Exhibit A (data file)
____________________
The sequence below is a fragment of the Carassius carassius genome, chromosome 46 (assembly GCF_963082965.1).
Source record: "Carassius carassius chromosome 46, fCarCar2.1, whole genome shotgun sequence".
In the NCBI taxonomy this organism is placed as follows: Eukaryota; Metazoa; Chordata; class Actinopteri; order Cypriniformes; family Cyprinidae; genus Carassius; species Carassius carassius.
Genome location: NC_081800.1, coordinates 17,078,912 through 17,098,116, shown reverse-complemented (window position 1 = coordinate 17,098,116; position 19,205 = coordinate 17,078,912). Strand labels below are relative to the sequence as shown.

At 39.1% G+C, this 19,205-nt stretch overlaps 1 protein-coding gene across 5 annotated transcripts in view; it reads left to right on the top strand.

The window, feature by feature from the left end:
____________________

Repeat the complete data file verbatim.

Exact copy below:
The sequence below is a fragment of the Carassius carassius genome, chromosome 46 (assembly GCF_963082965.1).
Source record: "Carassius carassius chromosome 46, fCarCar2.1, whole genome shotgun sequence".
In the NCBI taxonomy this organism is placed as follows: Eukaryota; Metazoa; Chordata; class Actinopteri; order Cypriniformes; family Cyprinidae; genus Carassius; species Carassius carassius.
Genome location: NC_081800.1, coordinates 17,078,912 through 17,098,116, shown reverse-complemented (window position 1 = coordinate 17,098,116; position 19,205 = coordinate 17,078,912). Strand labels below are relative to the sequence as shown.

At 39.1% G+C, this 19,205-nt stretch overlaps 1 protein-coding gene across 5 annotated transcripts in view; it reads left to right on the top strand.

The window, feature by feature from the left end: